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Where is the jazz?

18 Jul

A lone man stands against the wall, one foot up on the wall, knees supporting the saxophone in his arms. The next instant, a haunting sound floats out of the instrument.

The scene is so common in New Orleans that it has become one of the cliche images that represents New Orleans jazz in illustrations, paintings, and movies. It was a new experience, however, when I first encountered the sound as a 16-yr-old. I lived less than ten miles away in a suburb but New Orleans was a different world. The sax, the man, and the sound pervaded my senses and became my first memory of this city.

Jazz was also a different world. I filed away the man and his music until college where I briefly dated a trombone player who played in a jazz band, I went to all the touristy jazz places in the city with my fellow students at Tulane University in New Orleans, and attended sporadic live jazz and blues concerts. Yet, the spirit of jazz did not enter my music consciousness. I was obsessed with the poetry and angst of The Smiths, the danceability of New Order, the artistry of Laurie Anderson, the craziness of the Talking Heads, the other-worldliness of Cocteau Twins…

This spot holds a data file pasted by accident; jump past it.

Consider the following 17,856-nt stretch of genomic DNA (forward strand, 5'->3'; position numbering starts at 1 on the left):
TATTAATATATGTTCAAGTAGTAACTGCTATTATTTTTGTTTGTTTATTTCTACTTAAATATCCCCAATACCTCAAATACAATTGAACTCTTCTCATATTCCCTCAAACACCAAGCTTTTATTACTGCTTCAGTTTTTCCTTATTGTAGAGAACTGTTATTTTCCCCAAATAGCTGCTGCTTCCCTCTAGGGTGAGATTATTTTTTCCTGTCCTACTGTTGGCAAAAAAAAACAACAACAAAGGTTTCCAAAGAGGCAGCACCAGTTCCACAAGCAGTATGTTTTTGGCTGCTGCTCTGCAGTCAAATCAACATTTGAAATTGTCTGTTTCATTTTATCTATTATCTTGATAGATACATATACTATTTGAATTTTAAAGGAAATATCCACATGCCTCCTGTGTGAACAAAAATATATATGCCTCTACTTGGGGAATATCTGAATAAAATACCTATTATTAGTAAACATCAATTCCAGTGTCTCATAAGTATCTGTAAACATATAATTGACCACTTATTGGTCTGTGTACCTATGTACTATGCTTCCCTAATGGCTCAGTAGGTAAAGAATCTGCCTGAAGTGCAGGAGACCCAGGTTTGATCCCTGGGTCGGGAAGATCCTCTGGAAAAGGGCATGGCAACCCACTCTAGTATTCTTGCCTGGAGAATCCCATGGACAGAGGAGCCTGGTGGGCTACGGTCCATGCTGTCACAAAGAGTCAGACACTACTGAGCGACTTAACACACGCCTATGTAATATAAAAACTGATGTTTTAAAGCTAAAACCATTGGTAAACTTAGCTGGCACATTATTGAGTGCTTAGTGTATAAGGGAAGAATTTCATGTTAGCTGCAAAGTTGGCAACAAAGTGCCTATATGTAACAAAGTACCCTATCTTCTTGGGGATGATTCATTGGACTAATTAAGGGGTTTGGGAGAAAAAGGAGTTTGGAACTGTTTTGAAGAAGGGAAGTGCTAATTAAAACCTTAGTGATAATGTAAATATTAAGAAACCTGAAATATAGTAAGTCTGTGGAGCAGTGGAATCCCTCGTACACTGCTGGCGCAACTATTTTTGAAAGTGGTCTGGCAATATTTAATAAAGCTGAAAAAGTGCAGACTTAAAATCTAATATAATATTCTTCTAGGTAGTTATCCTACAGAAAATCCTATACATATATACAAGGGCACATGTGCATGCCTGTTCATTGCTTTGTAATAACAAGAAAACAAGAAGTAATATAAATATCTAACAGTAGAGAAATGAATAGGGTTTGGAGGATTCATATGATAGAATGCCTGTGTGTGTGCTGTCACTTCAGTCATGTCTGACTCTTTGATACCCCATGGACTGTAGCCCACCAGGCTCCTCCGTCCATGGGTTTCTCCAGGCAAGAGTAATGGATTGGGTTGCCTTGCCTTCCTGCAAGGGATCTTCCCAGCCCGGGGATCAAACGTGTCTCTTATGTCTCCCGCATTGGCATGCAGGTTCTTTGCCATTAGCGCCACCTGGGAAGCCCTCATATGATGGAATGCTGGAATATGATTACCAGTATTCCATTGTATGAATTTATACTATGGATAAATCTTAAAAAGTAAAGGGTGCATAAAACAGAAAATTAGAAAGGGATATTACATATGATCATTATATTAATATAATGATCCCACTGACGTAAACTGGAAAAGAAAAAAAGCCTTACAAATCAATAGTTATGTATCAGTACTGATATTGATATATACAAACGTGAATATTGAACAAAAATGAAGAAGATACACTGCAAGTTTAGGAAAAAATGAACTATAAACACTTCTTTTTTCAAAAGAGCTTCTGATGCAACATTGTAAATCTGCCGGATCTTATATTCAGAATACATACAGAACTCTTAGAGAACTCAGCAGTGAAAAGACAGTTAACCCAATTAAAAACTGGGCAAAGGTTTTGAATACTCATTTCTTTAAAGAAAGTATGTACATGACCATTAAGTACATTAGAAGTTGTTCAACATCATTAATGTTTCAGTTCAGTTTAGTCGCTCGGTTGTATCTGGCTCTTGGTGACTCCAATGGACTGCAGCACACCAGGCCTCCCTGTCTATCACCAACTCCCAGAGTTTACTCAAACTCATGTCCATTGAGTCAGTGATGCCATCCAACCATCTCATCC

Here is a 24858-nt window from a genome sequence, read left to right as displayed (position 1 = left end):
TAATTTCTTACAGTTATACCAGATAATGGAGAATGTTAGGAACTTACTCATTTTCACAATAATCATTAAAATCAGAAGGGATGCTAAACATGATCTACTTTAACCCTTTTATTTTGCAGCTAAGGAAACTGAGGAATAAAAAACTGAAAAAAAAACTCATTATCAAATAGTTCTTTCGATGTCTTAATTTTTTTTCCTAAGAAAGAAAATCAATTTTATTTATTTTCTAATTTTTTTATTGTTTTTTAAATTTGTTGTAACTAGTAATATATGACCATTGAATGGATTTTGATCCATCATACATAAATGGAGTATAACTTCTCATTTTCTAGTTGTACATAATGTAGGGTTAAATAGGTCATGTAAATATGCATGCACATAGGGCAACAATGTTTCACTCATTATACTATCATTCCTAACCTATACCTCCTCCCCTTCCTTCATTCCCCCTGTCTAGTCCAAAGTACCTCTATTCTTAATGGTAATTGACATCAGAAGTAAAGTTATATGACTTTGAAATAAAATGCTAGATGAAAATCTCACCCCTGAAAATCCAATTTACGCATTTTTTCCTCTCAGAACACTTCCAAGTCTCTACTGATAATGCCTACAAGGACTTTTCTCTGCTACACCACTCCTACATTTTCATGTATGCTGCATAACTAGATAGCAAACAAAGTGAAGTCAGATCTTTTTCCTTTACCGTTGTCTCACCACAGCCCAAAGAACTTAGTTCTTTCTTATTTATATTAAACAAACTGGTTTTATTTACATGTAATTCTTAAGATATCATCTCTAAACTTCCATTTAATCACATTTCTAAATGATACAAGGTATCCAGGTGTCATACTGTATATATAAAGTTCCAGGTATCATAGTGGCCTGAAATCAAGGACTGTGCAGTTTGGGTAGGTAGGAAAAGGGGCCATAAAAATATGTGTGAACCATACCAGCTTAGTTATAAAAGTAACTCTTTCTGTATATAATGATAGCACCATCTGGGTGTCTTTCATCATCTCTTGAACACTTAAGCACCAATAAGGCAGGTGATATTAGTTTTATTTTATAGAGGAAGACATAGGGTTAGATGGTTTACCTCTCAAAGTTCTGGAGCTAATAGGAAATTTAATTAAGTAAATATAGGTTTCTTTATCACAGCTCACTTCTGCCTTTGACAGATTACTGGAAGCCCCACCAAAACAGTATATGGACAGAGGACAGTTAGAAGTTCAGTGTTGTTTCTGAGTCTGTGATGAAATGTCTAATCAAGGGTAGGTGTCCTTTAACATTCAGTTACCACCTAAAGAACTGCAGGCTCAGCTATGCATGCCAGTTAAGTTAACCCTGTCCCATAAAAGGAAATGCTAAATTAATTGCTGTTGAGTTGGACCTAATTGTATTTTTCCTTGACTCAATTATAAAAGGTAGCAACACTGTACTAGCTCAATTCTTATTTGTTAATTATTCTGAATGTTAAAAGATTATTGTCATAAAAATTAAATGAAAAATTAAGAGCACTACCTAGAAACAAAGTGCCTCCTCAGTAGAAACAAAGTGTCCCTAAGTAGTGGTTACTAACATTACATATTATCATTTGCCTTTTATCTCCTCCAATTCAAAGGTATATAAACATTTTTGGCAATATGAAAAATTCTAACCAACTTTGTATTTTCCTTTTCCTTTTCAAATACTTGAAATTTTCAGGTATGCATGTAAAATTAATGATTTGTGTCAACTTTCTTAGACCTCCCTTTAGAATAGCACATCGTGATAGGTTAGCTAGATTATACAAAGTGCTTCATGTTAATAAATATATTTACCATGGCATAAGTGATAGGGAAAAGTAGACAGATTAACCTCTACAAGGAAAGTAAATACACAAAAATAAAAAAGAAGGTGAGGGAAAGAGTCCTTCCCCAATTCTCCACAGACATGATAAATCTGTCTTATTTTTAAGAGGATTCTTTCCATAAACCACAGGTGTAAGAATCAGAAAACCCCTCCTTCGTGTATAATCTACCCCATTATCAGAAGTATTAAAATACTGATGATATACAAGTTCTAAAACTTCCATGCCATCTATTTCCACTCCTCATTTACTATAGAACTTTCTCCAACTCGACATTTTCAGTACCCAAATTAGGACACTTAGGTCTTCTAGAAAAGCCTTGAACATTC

Over the years, I continued to participate in jazz but only as a social activity, never with any authentic passion. Recently, I was listening to a jazz orchestra at Yerba Buena Park in San Francisco. The music reminded me of New Orleans and brought back memories that I had not realized I had collected. I find myself intrigued, finally, by the sounds that blossomed only ten miles away from my childhood home but did not find a place in my heart.

Thus, I’m exploring jazz here for the next few weeks and approaching it with a beginner’s mind…

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Posted by on July 18, 2011 in jazz, listening, memory, New Orleans, sound

 

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